Traditional soap from the soapnut tree

Fruit of the soapnut tree (mukuroji)

As I was walking through the forest of the Institute for Nature Study in Meguro, Tokyo this autumn, I came across lots of these seeds on the ground … a fellow hiker told me that if you dropped the seeds into a pet bottle of water, you’d have a foamy soap solution. This is because the endocarps contain saponin so it was used as substitute for soap in olden days in Japan and apparently, by other cultures such as the Native Americans as well as in India where they are a  popular ingredient in Ayurvedic shampoos and cleansers. They are used in Ayurvedic medicine as a treatment for eczema, psoriasis, and for removing freckles. Soap nuts have gentle insecticidal and antimicrobial properties and are traditionally also used for removing lice from the scalp. — A.K.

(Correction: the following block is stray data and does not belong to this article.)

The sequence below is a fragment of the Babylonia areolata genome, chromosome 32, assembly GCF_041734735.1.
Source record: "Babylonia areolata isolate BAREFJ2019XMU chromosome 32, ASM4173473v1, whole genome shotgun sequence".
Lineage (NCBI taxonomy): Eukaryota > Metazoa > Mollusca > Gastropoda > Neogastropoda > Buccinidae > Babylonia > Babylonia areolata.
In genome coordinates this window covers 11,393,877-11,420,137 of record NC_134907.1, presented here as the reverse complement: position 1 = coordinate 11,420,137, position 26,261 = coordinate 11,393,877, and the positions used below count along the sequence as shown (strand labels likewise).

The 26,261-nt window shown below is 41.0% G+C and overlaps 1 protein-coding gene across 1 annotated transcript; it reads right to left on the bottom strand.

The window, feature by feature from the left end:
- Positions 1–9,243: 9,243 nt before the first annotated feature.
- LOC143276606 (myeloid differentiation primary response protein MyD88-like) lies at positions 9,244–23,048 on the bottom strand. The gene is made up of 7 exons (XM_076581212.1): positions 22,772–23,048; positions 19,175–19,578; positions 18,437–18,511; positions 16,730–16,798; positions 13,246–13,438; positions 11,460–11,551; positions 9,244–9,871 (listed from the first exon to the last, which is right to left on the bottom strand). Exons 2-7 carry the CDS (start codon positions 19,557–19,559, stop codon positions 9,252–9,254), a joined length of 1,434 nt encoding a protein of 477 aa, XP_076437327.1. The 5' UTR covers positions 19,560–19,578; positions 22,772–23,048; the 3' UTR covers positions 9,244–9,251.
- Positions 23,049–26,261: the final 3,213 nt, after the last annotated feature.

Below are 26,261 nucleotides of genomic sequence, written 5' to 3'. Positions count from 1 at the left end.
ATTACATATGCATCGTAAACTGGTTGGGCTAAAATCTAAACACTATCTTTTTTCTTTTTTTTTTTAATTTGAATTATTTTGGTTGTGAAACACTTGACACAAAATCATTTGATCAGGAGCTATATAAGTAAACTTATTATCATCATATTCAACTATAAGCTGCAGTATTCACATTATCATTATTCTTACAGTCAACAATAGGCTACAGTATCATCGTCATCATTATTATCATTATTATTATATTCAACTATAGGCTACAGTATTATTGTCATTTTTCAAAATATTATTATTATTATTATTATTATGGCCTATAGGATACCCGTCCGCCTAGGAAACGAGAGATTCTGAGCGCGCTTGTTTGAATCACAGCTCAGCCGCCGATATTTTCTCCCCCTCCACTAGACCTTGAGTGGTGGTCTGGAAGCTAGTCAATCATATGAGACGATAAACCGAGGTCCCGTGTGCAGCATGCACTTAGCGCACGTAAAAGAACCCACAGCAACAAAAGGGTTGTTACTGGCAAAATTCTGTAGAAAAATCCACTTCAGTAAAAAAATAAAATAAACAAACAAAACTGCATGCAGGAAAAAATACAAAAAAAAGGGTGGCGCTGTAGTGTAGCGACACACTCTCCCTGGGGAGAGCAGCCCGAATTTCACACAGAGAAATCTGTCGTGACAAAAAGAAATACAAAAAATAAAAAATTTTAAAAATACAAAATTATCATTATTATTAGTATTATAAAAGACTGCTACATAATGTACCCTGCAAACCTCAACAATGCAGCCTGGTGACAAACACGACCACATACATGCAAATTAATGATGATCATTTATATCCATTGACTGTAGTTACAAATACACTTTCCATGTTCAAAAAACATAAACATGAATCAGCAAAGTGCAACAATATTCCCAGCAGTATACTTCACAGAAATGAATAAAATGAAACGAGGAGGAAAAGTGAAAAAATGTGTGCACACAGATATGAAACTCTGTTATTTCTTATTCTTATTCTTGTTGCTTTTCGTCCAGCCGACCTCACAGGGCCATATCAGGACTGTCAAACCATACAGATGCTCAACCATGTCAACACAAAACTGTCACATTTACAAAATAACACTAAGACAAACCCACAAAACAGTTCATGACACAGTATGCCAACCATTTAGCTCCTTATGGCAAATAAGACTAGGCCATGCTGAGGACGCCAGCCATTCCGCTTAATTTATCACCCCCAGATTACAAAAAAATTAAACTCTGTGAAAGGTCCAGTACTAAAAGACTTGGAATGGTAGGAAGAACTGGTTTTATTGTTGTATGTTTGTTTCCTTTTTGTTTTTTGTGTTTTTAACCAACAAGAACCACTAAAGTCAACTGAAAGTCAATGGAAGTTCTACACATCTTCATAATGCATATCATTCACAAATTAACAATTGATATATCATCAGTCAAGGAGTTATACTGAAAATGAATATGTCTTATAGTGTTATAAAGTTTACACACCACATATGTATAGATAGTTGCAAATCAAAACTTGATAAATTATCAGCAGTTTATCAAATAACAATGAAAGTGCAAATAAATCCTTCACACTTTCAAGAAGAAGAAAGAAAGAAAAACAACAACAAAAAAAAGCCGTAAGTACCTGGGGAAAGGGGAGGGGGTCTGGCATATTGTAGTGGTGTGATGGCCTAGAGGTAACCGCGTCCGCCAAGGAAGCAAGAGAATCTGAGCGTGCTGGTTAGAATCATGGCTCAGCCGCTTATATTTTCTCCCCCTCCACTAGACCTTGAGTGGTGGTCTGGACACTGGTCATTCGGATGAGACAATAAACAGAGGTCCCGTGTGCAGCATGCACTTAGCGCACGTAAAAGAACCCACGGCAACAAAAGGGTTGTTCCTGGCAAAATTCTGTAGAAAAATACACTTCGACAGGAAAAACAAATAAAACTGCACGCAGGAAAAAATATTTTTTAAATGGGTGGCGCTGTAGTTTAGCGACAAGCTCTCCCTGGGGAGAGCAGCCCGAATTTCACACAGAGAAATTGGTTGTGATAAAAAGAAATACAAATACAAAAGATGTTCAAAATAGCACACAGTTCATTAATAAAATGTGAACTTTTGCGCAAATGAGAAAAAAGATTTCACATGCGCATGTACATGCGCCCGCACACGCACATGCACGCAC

See original page Soapnut tree (mukuroji) for more details and photos on the soapnut tree.


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